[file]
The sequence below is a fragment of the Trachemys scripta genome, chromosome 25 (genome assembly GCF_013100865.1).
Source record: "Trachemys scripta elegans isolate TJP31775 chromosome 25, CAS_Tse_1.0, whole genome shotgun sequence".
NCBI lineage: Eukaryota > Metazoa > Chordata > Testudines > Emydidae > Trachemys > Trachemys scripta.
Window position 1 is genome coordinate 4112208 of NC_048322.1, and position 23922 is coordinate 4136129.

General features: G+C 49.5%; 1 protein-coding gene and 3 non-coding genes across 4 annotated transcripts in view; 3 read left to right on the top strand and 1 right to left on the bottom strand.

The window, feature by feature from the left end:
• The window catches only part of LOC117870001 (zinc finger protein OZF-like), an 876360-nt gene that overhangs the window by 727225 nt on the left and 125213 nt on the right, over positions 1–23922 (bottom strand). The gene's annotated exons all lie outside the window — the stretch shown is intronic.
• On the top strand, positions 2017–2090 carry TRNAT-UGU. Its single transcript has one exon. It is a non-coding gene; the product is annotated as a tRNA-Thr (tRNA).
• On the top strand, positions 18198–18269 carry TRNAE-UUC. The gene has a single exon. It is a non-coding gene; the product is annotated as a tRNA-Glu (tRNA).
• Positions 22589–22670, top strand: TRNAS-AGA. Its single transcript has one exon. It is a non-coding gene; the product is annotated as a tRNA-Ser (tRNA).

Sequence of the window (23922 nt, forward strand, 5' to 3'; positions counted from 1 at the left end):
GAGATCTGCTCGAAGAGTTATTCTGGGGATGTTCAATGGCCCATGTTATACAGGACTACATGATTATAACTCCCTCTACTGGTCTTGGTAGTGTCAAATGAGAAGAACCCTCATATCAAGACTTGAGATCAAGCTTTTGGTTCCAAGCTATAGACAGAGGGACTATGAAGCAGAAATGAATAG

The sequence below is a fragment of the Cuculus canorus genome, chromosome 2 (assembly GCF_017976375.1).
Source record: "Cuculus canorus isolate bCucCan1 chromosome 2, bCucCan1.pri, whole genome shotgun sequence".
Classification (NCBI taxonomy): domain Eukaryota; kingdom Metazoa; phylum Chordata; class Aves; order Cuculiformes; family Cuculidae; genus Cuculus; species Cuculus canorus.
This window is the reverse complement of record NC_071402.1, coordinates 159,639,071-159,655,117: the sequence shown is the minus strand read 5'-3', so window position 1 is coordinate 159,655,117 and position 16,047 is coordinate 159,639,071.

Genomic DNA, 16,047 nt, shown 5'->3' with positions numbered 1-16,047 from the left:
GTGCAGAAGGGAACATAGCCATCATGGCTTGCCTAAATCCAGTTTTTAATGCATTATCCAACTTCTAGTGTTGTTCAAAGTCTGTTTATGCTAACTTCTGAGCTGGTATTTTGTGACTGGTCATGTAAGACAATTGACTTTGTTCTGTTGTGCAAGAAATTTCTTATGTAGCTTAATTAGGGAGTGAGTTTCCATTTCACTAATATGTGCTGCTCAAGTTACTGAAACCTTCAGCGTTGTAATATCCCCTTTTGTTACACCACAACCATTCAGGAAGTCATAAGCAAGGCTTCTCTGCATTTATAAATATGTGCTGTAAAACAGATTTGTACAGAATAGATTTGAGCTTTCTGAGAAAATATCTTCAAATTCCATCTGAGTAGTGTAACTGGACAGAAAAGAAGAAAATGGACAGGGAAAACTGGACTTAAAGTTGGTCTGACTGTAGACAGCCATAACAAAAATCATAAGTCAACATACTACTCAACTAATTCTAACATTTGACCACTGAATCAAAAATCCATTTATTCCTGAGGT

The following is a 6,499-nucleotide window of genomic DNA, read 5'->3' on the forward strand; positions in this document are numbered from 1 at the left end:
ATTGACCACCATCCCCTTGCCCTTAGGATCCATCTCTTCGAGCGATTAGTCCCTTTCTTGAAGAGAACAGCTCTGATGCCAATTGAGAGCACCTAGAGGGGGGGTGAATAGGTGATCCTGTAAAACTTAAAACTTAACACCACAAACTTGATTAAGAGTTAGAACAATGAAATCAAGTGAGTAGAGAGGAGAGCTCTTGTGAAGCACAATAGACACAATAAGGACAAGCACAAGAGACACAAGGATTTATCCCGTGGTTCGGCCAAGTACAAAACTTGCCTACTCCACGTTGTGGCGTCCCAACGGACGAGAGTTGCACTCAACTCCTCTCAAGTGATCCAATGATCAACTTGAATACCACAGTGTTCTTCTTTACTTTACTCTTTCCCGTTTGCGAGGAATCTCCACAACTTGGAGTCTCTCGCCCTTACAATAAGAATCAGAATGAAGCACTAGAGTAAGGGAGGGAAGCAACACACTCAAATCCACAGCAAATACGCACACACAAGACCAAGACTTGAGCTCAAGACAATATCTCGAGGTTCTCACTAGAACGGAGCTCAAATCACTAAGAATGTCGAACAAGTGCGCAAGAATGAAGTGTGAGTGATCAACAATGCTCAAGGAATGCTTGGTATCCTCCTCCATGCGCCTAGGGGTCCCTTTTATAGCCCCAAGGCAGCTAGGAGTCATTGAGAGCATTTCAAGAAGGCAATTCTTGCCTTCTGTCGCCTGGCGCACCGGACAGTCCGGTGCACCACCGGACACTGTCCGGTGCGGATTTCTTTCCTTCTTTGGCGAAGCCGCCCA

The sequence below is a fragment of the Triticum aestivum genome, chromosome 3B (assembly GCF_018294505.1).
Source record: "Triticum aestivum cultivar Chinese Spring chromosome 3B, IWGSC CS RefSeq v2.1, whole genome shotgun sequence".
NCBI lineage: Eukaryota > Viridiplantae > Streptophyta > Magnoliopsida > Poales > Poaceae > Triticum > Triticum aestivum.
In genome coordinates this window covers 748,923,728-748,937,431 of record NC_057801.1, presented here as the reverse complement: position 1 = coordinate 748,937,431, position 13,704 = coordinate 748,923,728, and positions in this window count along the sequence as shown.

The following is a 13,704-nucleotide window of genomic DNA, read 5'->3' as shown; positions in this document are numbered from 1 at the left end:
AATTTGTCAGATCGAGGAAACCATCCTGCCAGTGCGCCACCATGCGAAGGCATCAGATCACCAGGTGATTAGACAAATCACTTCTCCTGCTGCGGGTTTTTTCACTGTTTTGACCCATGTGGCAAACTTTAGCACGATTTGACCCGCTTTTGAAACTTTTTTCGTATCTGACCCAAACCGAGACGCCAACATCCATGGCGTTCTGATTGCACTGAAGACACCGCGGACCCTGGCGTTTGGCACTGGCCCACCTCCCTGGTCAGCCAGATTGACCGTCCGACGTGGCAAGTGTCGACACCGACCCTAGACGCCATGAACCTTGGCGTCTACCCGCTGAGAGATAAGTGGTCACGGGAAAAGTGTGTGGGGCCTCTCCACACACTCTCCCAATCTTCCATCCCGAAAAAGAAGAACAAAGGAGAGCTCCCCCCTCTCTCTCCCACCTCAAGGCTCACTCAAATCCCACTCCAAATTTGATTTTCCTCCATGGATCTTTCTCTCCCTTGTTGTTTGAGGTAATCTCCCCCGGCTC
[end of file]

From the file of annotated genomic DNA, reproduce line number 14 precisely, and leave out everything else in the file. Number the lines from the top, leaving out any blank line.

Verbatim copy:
Source record: "Cuculus canorus isolate bCucCan1 chromosome 2, bCucCan1.pri, whole genome shotgun sequence".